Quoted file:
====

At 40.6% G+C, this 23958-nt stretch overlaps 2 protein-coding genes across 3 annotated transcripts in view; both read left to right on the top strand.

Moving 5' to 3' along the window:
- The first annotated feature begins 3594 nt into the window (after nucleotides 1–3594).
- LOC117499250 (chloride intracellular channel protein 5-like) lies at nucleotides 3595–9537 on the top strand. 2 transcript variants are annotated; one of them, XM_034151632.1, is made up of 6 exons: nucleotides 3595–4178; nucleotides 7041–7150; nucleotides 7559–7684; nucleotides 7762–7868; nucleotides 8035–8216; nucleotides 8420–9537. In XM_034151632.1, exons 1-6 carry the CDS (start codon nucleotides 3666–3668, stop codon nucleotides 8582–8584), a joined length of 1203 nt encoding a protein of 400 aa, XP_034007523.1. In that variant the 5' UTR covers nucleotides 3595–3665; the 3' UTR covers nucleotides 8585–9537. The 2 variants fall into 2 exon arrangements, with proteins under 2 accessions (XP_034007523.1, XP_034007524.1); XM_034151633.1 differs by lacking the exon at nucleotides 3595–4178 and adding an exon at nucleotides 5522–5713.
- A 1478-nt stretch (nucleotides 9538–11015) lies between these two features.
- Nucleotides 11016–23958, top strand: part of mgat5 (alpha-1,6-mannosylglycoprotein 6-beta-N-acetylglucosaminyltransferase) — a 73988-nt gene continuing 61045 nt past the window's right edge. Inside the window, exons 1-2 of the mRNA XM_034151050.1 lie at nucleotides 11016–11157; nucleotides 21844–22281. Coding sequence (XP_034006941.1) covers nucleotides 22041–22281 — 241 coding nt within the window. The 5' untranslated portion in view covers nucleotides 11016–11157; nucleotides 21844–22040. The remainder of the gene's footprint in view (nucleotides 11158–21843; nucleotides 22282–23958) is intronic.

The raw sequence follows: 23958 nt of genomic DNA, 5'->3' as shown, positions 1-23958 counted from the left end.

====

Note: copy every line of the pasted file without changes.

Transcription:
At 40.6% G+C, this 23958-nt stretch overlaps 2 protein-coding genes across 3 annotated transcripts in view; both read left to right on the top strand.

Moving 5' to 3' along the window:
- The first annotated feature begins 3594 nt into the window (after nucleotides 1–3594).
- LOC117499250 (chloride intracellular channel protein 5-like) lies at nucleotides 3595–9537 on the top strand. 2 transcript variants are annotated; one of them, XM_034151632.1, is made up of 6 exons: nucleotides 3595–4178; nucleotides 7041–7150; nucleotides 7559–7684; nucleotides 7762–7868; nucleotides 8035–8216; nucleotides 8420–9537. In XM_034151632.1, exons 1-6 carry the CDS (start codon nucleotides 3666–3668, stop codon nucleotides 8582–8584), a joined length of 1203 nt encoding a protein of 400 aa, XP_034007523.1. In that variant the 5' UTR covers nucleotides 3595–3665; the 3' UTR covers nucleotides 8585–9537. The 2 variants fall into 2 exon arrangements, with proteins under 2 accessions (XP_034007523.1, XP_034007524.1); XM_034151633.1 differs by lacking the exon at nucleotides 3595–4178 and adding an exon at nucleotides 5522–5713.
- A 1478-nt stretch (nucleotides 9538–11015) lies between these two features.
- Nucleotides 11016–23958, top strand: part of mgat5 (alpha-1,6-mannosylglycoprotein 6-beta-N-acetylglucosaminyltransferase) — a 73988-nt gene continuing 61045 nt past the window's right edge. Inside the window, exons 1-2 of the mRNA XM_034151050.1 lie at nucleotides 11016–11157; nucleotides 21844–22281. Coding sequence (XP_034006941.1) covers nucleotides 22041–22281 — 241 coding nt within the window. The 5' untranslated portion in view covers nucleotides 11016–11157; nucleotides 21844–22040. The remainder of the gene's footprint in view (nucleotides 11158–21843; nucleotides 22282–23958) is intronic.

The raw sequence follows: 23958 nt of genomic DNA, 5'->3' as shown, positions 1-23958 counted from the left end.